Thursday, June 25, 2015

A Tail of Four Mice

A lot of crazy things happen on the farm some weeks. Hornets fly into tiny houses (that's waaaay too close for comfort!) slugs decide to Autoban and find their way into the grill (escargot?) sliming over everything just because they can and poor weed choked strawberries still yield little bits of yummy goodness.

This past week a crazy sad thing happened with a big fat lesson rolled right up in it. My husband killed a field mouse with the string trimmer. She had babies. They survived but weren't old enough to have their eyes open yet. They scattered this way and that once their mom was dead. In other words, they were cat bait. Except that they weren't. Because my husband felt very bad and because nursing baby wildlife is kinda my thing. Just ask my mom. So yes, I ended up spending a few sleepless nights trying to keep four impossibly tiny creatures from dying from a mistake we humans often make. A lack of patience. My husband could have walked the area before he trimmed it (and swears now he will) or used our scythe. A slower route but better. Faster is not always better. 

So we went out and bought goat milk, Qtips, and a container and with a paint brush and dropper, proceeded to try and keep these tiny beings alive. We pulled grass and cut pieces off a wool dog blanket for bedding. I fed them every two hours, even at night, and hoped they'd live while wondering how on earth I was taking the time, in the midst of settling our wild little 1/3 of an acre farm and working two jobs, to even try. But I did. I tried. And here's where the story gets sad. 

I won't sugar-coat it. They weren't eating much. And despite their tiny stomachs I kept trying to get them to eat more and more. I got impatient. I had other things that I should be doing. I opted for speed rather than great care and in only 2 days they died from dehydration which I read later is caused by feeding too much. One by one they passed while I held them in my hand and silly me, I cried. Faster is not always better.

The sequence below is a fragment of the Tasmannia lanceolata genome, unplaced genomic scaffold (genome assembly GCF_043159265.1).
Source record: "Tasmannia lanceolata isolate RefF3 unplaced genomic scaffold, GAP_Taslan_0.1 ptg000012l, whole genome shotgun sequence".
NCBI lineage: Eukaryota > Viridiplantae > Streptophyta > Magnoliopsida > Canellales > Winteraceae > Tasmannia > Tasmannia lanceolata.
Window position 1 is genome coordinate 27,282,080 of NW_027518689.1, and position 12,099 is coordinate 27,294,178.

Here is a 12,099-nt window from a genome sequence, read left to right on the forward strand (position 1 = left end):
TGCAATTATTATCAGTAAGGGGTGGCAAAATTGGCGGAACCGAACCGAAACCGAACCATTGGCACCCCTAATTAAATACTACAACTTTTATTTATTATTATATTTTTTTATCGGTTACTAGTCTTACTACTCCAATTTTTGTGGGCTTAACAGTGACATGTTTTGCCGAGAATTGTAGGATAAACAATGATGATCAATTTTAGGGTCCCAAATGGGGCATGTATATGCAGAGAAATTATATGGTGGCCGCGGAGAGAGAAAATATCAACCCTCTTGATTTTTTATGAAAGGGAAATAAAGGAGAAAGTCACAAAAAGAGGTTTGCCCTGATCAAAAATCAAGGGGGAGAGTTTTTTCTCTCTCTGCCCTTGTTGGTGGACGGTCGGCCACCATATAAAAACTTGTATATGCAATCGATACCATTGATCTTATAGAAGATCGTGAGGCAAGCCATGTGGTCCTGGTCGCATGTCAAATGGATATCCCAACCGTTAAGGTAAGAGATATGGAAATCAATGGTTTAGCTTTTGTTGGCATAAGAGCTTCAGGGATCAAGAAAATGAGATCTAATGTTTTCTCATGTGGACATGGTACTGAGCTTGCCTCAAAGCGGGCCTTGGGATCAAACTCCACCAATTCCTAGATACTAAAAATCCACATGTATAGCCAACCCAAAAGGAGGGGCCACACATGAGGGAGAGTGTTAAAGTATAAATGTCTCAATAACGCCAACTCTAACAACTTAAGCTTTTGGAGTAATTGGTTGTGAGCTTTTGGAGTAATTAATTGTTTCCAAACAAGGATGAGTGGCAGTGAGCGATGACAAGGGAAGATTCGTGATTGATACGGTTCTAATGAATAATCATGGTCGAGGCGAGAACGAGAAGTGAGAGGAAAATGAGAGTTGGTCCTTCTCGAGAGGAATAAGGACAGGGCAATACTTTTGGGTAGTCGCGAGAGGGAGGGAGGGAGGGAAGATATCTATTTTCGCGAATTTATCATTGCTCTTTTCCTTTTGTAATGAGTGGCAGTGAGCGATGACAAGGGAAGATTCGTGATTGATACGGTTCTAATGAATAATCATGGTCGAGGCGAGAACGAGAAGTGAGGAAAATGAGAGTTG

We buried the four tiny things at the back of our property, humbled by the lesson we were taught. Patience is a virtue and rarely do we get such clear examples of how it's so much more than that. Patience is love. Patience is great care. Patience is faith, hope and peace: things that cannot be had quickly.

Friday, May 29, 2015

On the update!!

We are moved. After several years of dealing with the big bad city, commuting over an hour each way to the farm and job we are actually here. On the farm. The big city is now a place to visit (nightmare) that we only have to visit when necessity dictates (maybe once a month).  One layer of stress gone. Next??

Carrots are up, tomatoes are in, speedwell is beautiful, 

Baltimore oriole sings over my shoulder and my angel offers up seed on the way to our outhouse. 

The greenhouse is nearly done (it was done, then the plastic became undone, and we replaced it with plastic roof panels, much better) the raised beds are coming along and less raids by chipmunks or gophers (yes, we have a resident gooher) we will have a strawberry, raspberry and currant harvest this year. OH to have a kitchen! That is next on the building plans. 

I planted five roses that we took with us from the city. If you walk the path alongside them you come to my young wild cherry tree in which is hung our Tudor Rose Garden wind chimes given to us for our wedding. It's just lovely to go water the carrots or weed the other beds with the chimes singing the whole time. 

It's windy here. I'm not sure how it escaped me over the last two years but the wind blows nearly every day. Sometimes it gusts and sometimes it only sighs buy it means there is always music in the air. On extremely windy days the chimes nearest the cabin (a set DH purchased years ago which I love) and my rose garden chimes play together sounding out a bit of dichord in their scale, making me wonder if a storm is approaching. 

Until next time. Happy farming. 

Saturday, January 31, 2015

Renee's Garden - a Springtime treat

Last season I put an order in to Renee's Garden for a wide variety of seeds.  If you've never heard of Renee's Garden (surely you have!) you should really check her out.  She's a lady after my own heart. She trials different varieties of flowers, herbs and veggies in her own garden before they get the ok to be sold to the public.  Renee seems to not only grow things but live gardening and using plants. Just what I love. A friend who knows me well bought me her kitchen garden cookbook and I can't wait until we get our outdoor kitchen completed and I can get to work in my own kitchen, using everything from our raised beds and herb garden with the assistance from books like Renee's.